High Risk, High Reward - Trindon Holliday

For those of you who don't know the story well, you should, because it is a good one. Trindon Holliday has always been small and fast - very, very fast. At 5,5" 169 lbs he is the arguably smallest player in the NFL. If it weren't for luck, he probably would not have played high level college football (or college football at all). His mother kept him out of football until he was in the 7th grade grade fearing he would be hurt because of how small he is/was. His 40 times were so fast in HS that his coaches would add time to make them look more realistic. He was not supposed to go the scholarship tryout at LSU that ultimately landed him his offer, but his high school teammate, Andre Brown, backed out so his coach took him as a last minute replacement. According to his wikipedia page he ran a 4.28s 40 while running in high-top basketball shoes at that tryout. The LSU coaches were so stunned that they assumed they all started they stopwatches late. So they asked him to run it again. This time he ran a 4.27 and he didn't even start from a sprinter's stance. Even with that Les Miles was reluctant to offer him a scholly.


Holliday was a running back at LSU where he was also a track star. His personal best in the 100m dash is 9.98s - which he ran at a meet in 2009. Prior to 1968 that would have been the world record. The current world record is 9.58s by Usain Bolt. The fastest 100m ever run by an American is 9.77s. Holliday publicly stated that he wanted to, and was planning on, breaking the 40yd dash record (currently held by Chris Johnson) at the NFL combine. He did not accomplish that and therefore did not get picked by Al Davis and the Faiders in the first round. He was actually taken in the 6th by the Texans. It is rare for track speed to translate to the football field, but Holliday is one of those rare players who can translate his speed to football. Despite all that speed he only had three return TDs during his three years at LSU - 2 on punts, 1 on a KO:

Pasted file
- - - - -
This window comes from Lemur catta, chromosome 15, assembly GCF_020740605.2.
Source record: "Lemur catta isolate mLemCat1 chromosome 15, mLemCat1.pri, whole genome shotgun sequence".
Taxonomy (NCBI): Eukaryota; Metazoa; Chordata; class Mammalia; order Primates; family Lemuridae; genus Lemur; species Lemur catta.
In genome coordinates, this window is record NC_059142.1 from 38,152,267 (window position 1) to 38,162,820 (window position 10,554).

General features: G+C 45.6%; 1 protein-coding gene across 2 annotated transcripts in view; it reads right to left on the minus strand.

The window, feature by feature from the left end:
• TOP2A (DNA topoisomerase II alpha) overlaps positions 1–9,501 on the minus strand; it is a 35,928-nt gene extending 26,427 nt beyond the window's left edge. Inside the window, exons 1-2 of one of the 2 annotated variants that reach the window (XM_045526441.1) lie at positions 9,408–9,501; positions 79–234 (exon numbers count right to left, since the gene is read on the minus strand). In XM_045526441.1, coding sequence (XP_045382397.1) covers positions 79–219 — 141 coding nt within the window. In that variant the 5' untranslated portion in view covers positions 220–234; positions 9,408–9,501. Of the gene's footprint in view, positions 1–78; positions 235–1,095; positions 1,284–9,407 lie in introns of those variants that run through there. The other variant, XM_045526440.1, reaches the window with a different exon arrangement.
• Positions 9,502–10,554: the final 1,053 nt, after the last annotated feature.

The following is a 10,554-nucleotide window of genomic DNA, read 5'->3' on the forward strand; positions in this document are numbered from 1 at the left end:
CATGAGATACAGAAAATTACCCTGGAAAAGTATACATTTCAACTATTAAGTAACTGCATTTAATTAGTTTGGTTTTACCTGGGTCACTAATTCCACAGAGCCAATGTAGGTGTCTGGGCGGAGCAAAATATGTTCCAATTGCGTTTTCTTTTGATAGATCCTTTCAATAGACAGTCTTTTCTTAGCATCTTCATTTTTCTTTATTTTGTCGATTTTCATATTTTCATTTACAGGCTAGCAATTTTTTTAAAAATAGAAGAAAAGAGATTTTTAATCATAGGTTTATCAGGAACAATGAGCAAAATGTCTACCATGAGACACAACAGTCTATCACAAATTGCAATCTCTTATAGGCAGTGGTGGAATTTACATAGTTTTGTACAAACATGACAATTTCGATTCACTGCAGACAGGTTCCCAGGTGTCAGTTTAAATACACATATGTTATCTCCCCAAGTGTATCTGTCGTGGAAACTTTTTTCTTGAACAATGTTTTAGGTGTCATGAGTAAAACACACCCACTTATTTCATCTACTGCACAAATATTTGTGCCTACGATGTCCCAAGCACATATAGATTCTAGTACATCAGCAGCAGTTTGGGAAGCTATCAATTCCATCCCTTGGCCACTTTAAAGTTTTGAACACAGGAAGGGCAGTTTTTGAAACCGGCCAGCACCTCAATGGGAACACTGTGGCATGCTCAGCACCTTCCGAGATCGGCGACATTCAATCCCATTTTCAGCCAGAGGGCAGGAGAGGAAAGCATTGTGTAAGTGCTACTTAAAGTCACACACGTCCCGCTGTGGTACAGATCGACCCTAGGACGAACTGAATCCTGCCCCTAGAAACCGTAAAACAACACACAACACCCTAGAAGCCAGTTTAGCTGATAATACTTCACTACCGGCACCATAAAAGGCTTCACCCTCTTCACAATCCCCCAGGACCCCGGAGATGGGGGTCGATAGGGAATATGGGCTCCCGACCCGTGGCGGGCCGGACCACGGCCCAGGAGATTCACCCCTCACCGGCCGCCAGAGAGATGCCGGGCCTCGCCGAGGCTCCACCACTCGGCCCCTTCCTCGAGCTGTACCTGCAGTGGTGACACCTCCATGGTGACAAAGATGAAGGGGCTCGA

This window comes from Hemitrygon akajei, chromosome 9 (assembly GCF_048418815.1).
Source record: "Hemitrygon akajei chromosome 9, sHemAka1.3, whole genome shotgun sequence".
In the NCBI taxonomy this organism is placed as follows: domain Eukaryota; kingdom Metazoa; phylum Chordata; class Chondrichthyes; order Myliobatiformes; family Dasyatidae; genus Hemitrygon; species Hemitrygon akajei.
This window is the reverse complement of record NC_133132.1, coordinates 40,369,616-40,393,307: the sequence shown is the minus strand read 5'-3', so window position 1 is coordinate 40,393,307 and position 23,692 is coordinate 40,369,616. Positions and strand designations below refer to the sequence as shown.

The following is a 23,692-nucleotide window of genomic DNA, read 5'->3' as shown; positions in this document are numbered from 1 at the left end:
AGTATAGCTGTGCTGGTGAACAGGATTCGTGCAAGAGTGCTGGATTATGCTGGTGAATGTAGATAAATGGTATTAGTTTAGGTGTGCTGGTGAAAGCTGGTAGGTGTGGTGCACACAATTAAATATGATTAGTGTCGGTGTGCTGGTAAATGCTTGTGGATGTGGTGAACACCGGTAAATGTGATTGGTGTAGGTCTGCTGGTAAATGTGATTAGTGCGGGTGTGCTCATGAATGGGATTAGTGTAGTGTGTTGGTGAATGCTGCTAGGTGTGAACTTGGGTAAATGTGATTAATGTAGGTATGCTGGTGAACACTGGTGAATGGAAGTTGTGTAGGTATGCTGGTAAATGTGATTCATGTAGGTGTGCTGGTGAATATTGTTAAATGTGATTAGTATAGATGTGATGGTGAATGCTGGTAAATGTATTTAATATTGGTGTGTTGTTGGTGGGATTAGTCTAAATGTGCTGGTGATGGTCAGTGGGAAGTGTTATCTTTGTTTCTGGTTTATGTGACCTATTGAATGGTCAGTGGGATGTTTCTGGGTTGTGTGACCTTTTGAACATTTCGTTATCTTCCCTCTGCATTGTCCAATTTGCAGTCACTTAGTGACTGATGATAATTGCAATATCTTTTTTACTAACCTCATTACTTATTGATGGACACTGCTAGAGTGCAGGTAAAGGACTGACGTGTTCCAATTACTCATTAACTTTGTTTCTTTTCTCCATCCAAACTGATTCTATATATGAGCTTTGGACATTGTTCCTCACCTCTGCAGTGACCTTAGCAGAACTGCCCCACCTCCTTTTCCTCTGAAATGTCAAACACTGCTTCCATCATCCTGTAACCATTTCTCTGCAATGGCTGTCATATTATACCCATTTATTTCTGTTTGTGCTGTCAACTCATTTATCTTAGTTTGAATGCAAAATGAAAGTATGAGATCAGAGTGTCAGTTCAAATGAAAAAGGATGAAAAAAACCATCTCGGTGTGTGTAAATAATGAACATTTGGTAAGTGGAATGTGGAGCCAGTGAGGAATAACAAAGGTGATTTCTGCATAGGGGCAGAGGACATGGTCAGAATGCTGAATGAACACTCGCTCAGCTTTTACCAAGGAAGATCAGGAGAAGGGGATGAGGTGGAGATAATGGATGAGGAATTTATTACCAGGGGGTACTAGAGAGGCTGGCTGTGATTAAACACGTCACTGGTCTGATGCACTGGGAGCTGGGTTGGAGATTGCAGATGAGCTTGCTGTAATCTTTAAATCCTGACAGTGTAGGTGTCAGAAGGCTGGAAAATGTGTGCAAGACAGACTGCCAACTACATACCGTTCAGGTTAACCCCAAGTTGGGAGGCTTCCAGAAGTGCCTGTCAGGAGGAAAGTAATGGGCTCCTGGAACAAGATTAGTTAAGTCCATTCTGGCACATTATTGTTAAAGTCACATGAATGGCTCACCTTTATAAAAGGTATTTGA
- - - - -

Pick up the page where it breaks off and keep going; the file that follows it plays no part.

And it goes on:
2007 vs Mississippi KO return touchdown

2008 vs North Texas PR touchdown

2009 vs Arkansas PR touchdown

Holliday had 68 KO returns in college and 42 punt returns.


So why did he last until the 6th round?

Did I mention that he's small? Joking aside, his diminutive size was a big factor but there were three others that caused his draft stock to fall:

1. He was used sparingly as a RB while at LSU (to keep him from taking a pounding) and he is not a very accomplished receiver. He had a total of 101 carries in his college career (604 yards, 6.0 ypc) and 7 receptions. In 3 games, some college backs have more than his career totals.

2. He was viewed as a kick return specialist and there are many good ones on the NFL who went undrafted - Darius Reynaud, Marcus Thigpen and Michael Spurlock to name three. All three of those guys equalled or bettered Holliday's return TD output from the regular season of last year (yes, I know he had two return TDs in the playoff loss).

3. Holliday has always had a high fumble rate (more on this later). Holliday had 5 fumbles on 238 career touches in college. So he fumbled on 2.10% of his touches. If he were mainly a RB, that number would be horrible. But he was NOT mainly a RB, he was mainly a return specialist and in that regard his fumble rate is not horrendous (at least on punt returns). I was unable to determine how many of Holliday's fumbles occurred in what situations in college although I know at least one occurred on a rushing attempt.

While it has never been explicitly stated, the reason that the Texans left him unprotected is that he fumbled on a punt return against Jacksonville (the ball went out of bounds so the Texans kept possession). The Texans front office must have decided that KeShawn Martin was a better option (Martin averaged 12.1 yards per PR and returned a punt for 71 yards last season).


(The touchdown return that *should* have been called a fumble)

Fumbling away the game - the Risk with Holliday

According this blogger over at nflmanniac NFL fumble rates, fumbles occur on 7% of all punt returns and 2.5% of all kickoff returns over the last three NFL seasons. Let me restate that, 1 out of every 14 punt returns results in a fumble and 1 out of every 40 KO returns results in a fumble. Holliday had 71 touches last season and 6 fumbles